The Manchurian Candidate

Ask Major Bennett Marco (Frank Sinatra, The Man with the Golden Arm) to describe his capture during the Korean war, and he can give you the details with precise clarity. Marco and the other members of his platoon were captured by the Soviets and whisked away to Manchuria. Eventually, all but two members of the platoon were rescued by Staff Sergeant Raymond Shaw (Laurence Harvey, The Alamo), who was subsequently given the Medal of Honor. When asked to describe Shaw, Marco replies that he is, “the kindest, bravest, warmest, most wonderful human being I've ever known in my life.”

However, Marco's dreams have a curious tendency to conflict with his memories. Every night, he has the same recurring nightmare: images of the entire platoon being brainwashed and made to believe that a group of Chinese and Russian officials are actually members of a ladies garden club. In the dream, a hypnotized Shaw is ordered to strangle one of his fellow platoon members to death. He does so without hesitation. The whole thing seems absurd, but Marco can't shake the nightmare. He eventually becomes convinced that his dreams are showing him what really happened in Manchuria, but how can he prove that?

The Manchurian Candidate is one of the most striking paranoia thrillers of the '60s; a film that enthusiastically plays on the wildest fears that large segments of the American public were experiencing at the time. The whole thing is completely preposterous, yes, but considering that the film's initial release was sandwiched directly between the rabid paranoia of McCarthyism and the wild conspiracies floating around the Kennedy assassination (it was released just over a year before that terrible event), it feels like a vivid snapshot of the American psyche: fearful, bewildered and despairing.

Part of what makes The Manchurian Candidate such an effective paranoia thriller is that it methodically chips away at the viewer's sense of understanding. Marco's dream (which very cleverly flicks back and forth between the garden club hallucination Marco was experiencing at the time and his subconscious memories of the secret government meeting that was actually taking place) gives us a fairly clear portrait of precisely what was done to Marco, Shaw and the rest of the platoon, so we settle in and wait for Marco to figure it out. However, the film is merely lulling the audience into a false sense of security: as the film proceeds, he chips away at the solidity of the “reality” we're watching, incorporating strange, unexpected bits of dialogue (there's one conversation between Sinatra and Janet Leigh that takes a number of surreal left turns) and imagery that makes you feel that you, too, may under the influence of some sinister figure.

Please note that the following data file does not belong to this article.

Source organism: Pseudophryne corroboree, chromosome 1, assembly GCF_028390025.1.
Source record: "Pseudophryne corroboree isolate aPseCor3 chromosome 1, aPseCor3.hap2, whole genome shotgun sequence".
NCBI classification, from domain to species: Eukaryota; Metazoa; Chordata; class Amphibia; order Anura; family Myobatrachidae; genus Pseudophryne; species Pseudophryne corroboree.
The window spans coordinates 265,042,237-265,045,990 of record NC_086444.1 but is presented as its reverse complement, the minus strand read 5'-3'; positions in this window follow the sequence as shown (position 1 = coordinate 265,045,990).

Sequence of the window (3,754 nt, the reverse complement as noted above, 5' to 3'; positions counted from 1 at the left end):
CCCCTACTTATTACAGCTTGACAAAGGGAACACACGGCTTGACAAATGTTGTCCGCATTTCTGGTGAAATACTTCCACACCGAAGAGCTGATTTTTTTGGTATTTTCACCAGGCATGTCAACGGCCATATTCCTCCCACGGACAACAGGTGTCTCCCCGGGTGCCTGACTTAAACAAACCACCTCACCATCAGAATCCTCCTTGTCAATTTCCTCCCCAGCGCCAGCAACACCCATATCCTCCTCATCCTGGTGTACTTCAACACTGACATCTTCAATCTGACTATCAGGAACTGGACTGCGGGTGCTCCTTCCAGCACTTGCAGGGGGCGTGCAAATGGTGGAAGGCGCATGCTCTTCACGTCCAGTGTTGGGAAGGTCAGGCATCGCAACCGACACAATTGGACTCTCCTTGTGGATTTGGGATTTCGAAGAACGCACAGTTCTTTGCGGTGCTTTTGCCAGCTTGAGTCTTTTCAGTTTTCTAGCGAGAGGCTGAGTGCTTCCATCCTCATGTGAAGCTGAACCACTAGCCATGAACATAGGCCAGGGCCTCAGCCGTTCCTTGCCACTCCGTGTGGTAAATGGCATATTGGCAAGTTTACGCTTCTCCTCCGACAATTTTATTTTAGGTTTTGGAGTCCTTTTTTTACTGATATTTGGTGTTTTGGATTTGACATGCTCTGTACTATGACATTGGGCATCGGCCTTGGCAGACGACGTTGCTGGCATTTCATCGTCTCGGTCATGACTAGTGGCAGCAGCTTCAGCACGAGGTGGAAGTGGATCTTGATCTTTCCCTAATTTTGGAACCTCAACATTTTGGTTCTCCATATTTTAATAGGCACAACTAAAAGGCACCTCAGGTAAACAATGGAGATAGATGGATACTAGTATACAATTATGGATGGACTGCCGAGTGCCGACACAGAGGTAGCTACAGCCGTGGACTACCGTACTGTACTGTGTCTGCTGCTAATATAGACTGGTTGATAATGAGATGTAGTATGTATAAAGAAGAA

That figure would be director John Frankenheimer, who explored different forms of cultural unease with other thrillers like Seven Days in May and Seconds. The '60s was a tremendous decade for the director, as he demonstrated a real talent for fusing wildly ambitious storytelling with precise, controlled filmmaking techniques. The Manchurian Candidate's deep-focus cinematography, dynamic camera angles, incorporation of dream imagery and tendency to vacillate between matter-of-fact realism and dramatically heightened reality make it feel like the anxious offspring of Citizen Kane, and Frankenheimer sells completely ludicrous moments by filtering them through a lens of white-knuckle conviction.

Sinatra's performance as Marco – defined by flop sweat and a slightly sheepish sense of uncomfortable self-awareness – is good, but what's really clever is the way Frankenheimer makes use of Sinatra's image. Here's one of the coolest men in the world, reduced to trembling uncertainty in a world where everyone seems to be working on secret plans for global domination. Laurence Harvey's work as Shaw is equally rich, and I dig the way the film peels back his layers one by one: first depicting him as an enigmatic victim, then as an arrogant twit, then as a sympathetic human being hiding an abundance of emotional wounds.

The source of most of those wounds? That would be Mrs. Iselin (Angela Lansbury, Beauty and the Beast), Raymond's mother and the wife of conservative Senator John Yerkes Iselin (James Gregory, Beneath the Planet of the Apes). Lansbury was only four years older than Harvey at the time she was cast, but she's so good in the role that you forget about that fact almost immediately. Lansbury's work is cold, calculating and commanding; a sneering portrait of maternal jealousy and toxic ambition. She has quite a few political goals for her husband, but has to overcome that fact that Senator Iselin is A) despised by a sizable portion of the public and B) an idiot. Gregory's performance is the film's most wickedly funny element; a savage McCarthy caricature that depicts the real-life senator's Communist witch hunt as the preposterous act of an angry, clueless buffoon.

Still, one of the most effectively unsettling things about The Manchurian Candidate is that it doesn't really seem to have any particular political perspective. It takes an abundance of ideological viewpoints and political motives and tosses them into a sea of psychotic delusions. Looking back at much of the preposterous speculation that surrounded the Kennedy assassination, one can see traces of this film's fearful madness. This is fundamentally an entertainment – again, it's pretty much impossible to take any of the film's wild brainwashing stuff seriously – but there's also something fairly sad at the film's core. In a way, it almost seems to yearn for a world of Communist brainwashing and secret villainous plots being hatched amongst the rich and powerful. That world would still be chaotic and dangerous, but at least it would make some kind of sense.


The Manchurian Candidate

Rating: ★★½ (out of four)
MPAA Rating: PG-13
Running Time: 126 minutes
Release Year: 1962